The deal, admitted coach/GM Darryl Sutter, was made mostly out of necessity.
Flames' No.-1 Roman Turek had been sidelined indefinitely by a bum knee. Young Dany Sabourin found himself in tough trying to get up to speed to NHL calibre shooters and career caddy Jamie McLennan was on the verge of being burned out.
On the flip side, a 27-year-old largely-unheard-of Finn, Miikka Kiprusoff, had lost a battle in Silicon Valley to Vesa Toskala as back up to San Jose Sharks' starter Evgeni Nabokov.
Reduced to nothing more than a practice goaltender, Kiprusoff was eager to be moved.
And so on Nov. 16, 2003, Sutter dished a conditional draft pick - a second-rounder, as things turned out - in order to plug a hole.
"You know you're not going to play," said Kiprusoff of his San Jose frustrations, "so it's kind of hard mentally.
"It's been a tough five, six weeks or whatever it's been. I knew I was going to get traded at some point, but you never know when and where."
Having seen Kiprusoff's upside during his tenure as Sharks' coach, Calgary's power-broker had an inkling of what the NHL-unproven puck-stopper might add, at least short-term.
But not even in his wildest imagination could he have predicted the return on investment the deal would bring.
In explaining the trade, Sutter, loathe to offload any young talent given Turek's eventual return, said: "I'm doing it because Turek's hurt and because Sabourin wasn't ready to win here and for the long-term picture, too. It's not about Tuesday night.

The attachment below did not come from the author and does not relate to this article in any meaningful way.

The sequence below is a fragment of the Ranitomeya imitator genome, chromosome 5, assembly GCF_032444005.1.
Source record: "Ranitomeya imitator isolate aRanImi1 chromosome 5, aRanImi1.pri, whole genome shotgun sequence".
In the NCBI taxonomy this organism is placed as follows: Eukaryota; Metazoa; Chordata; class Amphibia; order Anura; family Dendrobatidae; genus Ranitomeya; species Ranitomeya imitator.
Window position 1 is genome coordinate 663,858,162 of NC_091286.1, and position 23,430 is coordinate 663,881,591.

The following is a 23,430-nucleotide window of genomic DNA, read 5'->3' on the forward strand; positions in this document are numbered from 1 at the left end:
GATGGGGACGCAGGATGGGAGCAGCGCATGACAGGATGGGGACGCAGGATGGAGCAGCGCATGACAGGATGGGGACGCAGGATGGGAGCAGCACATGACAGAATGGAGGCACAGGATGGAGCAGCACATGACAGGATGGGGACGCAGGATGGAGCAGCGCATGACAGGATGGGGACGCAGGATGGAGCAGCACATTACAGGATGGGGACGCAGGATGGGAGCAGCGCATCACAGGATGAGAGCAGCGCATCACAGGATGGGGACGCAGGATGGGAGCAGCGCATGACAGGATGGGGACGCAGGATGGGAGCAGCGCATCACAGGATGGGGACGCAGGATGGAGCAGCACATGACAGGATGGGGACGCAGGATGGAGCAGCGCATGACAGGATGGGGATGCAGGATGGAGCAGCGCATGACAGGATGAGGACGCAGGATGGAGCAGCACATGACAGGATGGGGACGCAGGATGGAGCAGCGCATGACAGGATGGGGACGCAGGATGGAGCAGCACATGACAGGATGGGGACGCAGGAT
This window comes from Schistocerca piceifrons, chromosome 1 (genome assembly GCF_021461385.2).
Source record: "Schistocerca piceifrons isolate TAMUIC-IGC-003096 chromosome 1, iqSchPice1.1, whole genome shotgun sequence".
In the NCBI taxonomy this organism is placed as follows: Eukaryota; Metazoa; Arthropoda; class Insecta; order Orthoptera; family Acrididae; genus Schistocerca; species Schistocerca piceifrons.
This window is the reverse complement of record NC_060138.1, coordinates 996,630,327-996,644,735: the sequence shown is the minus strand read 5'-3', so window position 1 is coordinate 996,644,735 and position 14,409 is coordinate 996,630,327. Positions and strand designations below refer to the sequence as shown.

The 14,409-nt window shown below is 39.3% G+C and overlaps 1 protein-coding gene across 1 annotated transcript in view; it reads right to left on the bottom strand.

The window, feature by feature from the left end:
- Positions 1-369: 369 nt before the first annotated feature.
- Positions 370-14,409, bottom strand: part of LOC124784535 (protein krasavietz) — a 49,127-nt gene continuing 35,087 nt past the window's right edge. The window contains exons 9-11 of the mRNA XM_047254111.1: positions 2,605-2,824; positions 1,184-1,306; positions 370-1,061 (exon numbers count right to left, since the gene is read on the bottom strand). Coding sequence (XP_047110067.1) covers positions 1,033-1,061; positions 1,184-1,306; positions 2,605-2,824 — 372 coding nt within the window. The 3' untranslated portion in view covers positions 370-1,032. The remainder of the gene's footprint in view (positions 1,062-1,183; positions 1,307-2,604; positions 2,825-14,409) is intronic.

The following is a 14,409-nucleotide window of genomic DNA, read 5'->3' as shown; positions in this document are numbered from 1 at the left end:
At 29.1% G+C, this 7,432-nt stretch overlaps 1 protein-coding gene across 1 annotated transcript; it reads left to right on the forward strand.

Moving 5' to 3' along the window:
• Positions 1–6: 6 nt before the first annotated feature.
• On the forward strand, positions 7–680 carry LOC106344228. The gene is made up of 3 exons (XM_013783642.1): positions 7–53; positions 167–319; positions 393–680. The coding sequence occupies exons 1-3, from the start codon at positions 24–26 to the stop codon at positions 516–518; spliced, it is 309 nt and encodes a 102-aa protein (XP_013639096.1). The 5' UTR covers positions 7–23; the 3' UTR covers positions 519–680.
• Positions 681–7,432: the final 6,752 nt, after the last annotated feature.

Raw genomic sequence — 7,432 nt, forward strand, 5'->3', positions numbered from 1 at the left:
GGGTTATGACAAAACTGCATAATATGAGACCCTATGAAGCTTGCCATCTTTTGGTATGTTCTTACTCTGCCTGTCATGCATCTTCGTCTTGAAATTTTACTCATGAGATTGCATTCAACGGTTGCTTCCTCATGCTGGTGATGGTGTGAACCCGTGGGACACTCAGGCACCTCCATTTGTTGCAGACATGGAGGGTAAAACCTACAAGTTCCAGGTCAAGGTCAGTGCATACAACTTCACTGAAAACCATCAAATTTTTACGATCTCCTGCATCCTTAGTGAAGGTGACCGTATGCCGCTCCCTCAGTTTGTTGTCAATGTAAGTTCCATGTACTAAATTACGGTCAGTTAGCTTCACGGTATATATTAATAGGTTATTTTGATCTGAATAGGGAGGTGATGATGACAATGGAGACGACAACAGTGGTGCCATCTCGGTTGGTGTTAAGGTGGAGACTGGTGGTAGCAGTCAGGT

"It's about going forward.
"I wasn't interested in bringing in another older goaltender or keeping an unproven kid and not doing what's right for him."
Four nights after the deal, Kiprusoff made his first start of the season, stopping 22 Montreal shots - eight during a lengthy Canadiens' 5-on-3 - in picking up his first regular-season win (of 305 career) as a Flame, 2-1.
"He was huge on that five-minute powerplay," raved Flames' defenceman Rhett Warrener. "Unbelievable."
As the season wore on, his teammates would run short of adjectives.
Kiprusoff would finish his first fling as a Flame winning 24 games while posting an insane 1.69 GAA, propelling them into the post-season for the first time in eight years.
"Kipper," marvelled defenceman Mike Commodore, "is one cool customer. Nothing seems to faze him. I think you could yap at Miikka Kiprusoff all day and not only would he not react, he wouldn't even hear you. He's so focused. That's why you rarely see him give up a bad rebound."
Once in the post-season, the new goaltending ace only became sharper, piggybacking the Flames all the way to the Stanley Cup final. His post-season numbers - 1.85 GAA, five shutouts - were off-the-chart superb.
In order, Calgary eliminated the Vancouver Canucks, Detroit Red Wings and, in the Campbell Conference final, Kiprusoff and Sutter's old employers, San Jose.
"Goalies,'' muttered Sharks' Mike Ricci, "are all weirdos. I'm not going to start guessing what Kipper's thought processes might be. I wouldn't even try …
"But whatever's going on in that head of his, it's working."
The Flames would, as everyone knows, stumble at the final hurdle, losing an agonizing seven-game final to the Tampa Bay Lightning.
An opportunity had surely been lost.
But a superstar had arrived.